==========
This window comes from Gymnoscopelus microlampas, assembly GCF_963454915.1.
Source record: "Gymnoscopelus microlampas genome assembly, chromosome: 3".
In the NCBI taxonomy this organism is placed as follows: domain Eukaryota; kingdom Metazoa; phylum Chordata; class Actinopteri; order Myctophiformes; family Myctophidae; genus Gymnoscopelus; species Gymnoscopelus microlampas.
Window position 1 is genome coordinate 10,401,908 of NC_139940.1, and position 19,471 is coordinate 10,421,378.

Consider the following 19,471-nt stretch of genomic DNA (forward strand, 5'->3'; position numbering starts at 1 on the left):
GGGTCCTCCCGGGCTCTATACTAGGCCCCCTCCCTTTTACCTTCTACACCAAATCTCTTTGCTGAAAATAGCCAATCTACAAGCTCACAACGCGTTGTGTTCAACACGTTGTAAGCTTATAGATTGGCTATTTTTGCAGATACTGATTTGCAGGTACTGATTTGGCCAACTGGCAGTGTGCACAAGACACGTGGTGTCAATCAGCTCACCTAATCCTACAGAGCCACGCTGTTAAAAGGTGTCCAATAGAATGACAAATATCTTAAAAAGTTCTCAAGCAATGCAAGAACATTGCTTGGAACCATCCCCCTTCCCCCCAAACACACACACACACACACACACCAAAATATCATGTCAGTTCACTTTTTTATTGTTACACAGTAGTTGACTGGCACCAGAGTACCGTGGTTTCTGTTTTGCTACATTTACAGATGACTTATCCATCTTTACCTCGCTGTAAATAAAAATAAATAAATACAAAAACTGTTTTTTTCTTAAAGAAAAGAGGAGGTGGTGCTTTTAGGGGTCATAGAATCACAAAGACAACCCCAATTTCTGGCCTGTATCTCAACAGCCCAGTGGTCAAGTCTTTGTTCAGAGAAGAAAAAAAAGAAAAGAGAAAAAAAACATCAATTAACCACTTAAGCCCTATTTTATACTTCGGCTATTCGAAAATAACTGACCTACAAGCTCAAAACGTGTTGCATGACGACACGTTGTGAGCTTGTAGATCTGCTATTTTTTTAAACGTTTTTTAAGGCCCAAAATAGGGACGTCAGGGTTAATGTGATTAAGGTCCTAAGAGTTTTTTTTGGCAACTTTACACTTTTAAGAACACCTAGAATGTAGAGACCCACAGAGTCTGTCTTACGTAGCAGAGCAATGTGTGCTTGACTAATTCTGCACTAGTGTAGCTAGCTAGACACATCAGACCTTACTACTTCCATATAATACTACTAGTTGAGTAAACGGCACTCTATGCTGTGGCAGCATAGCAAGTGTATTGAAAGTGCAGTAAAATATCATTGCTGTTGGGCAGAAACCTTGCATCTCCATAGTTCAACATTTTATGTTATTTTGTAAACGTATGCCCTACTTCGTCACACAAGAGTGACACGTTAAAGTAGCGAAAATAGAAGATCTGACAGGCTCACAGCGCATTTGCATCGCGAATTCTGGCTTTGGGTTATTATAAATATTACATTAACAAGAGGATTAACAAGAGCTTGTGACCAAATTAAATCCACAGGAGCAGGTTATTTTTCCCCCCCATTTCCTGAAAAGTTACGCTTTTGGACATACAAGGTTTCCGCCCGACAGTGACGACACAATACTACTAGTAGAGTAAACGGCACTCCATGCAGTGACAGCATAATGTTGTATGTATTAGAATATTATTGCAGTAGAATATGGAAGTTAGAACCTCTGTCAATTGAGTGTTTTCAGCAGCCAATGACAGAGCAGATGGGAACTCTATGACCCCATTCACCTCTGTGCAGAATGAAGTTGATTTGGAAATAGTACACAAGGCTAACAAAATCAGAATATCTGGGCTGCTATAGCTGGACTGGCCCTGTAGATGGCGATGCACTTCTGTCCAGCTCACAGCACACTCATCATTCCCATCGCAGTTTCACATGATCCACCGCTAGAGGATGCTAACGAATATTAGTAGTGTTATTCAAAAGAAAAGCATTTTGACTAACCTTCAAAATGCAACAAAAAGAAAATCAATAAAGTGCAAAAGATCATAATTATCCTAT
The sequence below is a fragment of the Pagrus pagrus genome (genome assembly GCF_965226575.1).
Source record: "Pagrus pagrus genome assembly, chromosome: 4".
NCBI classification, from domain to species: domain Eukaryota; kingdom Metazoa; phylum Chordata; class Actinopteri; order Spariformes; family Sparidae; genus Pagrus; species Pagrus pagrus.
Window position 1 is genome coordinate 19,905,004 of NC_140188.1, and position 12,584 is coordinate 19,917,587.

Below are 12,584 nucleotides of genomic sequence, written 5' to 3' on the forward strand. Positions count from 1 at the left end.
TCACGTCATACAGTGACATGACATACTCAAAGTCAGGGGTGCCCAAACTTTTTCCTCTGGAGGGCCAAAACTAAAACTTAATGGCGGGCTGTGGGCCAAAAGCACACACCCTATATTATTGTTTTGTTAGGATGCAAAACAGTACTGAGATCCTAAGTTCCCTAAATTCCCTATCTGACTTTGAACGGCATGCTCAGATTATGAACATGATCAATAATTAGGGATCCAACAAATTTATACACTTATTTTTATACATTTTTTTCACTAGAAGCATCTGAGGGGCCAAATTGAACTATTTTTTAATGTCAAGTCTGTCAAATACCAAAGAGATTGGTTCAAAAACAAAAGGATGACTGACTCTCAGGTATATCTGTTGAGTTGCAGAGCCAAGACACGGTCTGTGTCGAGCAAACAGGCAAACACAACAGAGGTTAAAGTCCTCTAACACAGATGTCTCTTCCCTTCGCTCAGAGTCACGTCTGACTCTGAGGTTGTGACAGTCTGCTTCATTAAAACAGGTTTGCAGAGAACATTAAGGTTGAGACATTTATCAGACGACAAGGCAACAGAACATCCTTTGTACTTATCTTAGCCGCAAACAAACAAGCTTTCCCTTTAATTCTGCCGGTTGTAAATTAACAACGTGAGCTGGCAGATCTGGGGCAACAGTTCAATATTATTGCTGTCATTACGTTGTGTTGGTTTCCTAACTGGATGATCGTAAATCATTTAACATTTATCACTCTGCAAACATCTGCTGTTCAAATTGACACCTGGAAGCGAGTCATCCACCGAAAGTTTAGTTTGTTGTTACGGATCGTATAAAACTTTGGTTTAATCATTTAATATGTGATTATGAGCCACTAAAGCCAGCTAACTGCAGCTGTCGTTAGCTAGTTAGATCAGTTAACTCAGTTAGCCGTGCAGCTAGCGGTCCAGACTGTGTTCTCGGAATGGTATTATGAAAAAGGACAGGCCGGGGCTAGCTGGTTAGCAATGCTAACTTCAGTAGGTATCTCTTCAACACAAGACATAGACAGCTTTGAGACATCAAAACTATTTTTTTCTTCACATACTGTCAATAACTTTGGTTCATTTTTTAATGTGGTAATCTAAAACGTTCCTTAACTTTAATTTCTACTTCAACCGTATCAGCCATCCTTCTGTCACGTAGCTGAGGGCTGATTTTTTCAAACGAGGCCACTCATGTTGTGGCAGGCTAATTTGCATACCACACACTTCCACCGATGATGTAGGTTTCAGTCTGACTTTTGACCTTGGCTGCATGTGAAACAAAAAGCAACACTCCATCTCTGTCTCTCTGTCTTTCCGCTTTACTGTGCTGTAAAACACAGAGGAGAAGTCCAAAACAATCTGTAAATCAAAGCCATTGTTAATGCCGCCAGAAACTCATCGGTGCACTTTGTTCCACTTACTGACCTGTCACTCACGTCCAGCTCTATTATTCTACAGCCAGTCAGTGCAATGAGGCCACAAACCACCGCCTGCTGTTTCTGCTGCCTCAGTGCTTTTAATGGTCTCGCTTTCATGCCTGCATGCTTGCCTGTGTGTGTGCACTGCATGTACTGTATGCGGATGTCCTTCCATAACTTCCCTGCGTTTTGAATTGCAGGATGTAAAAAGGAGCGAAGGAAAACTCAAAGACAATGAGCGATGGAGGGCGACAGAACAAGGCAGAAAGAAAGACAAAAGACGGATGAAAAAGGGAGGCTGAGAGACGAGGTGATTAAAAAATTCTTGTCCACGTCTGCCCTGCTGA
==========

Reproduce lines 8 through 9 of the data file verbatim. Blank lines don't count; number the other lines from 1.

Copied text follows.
Source record: "Pagrus pagrus genome assembly, chromosome: 4".
NCBI classification, from domain to species: domain Eukaryota; kingdom Metazoa; phylum Chordata; class Actinopteri; order Spariformes; family Sparidae; genus Pagrus; species Pagrus pagrus.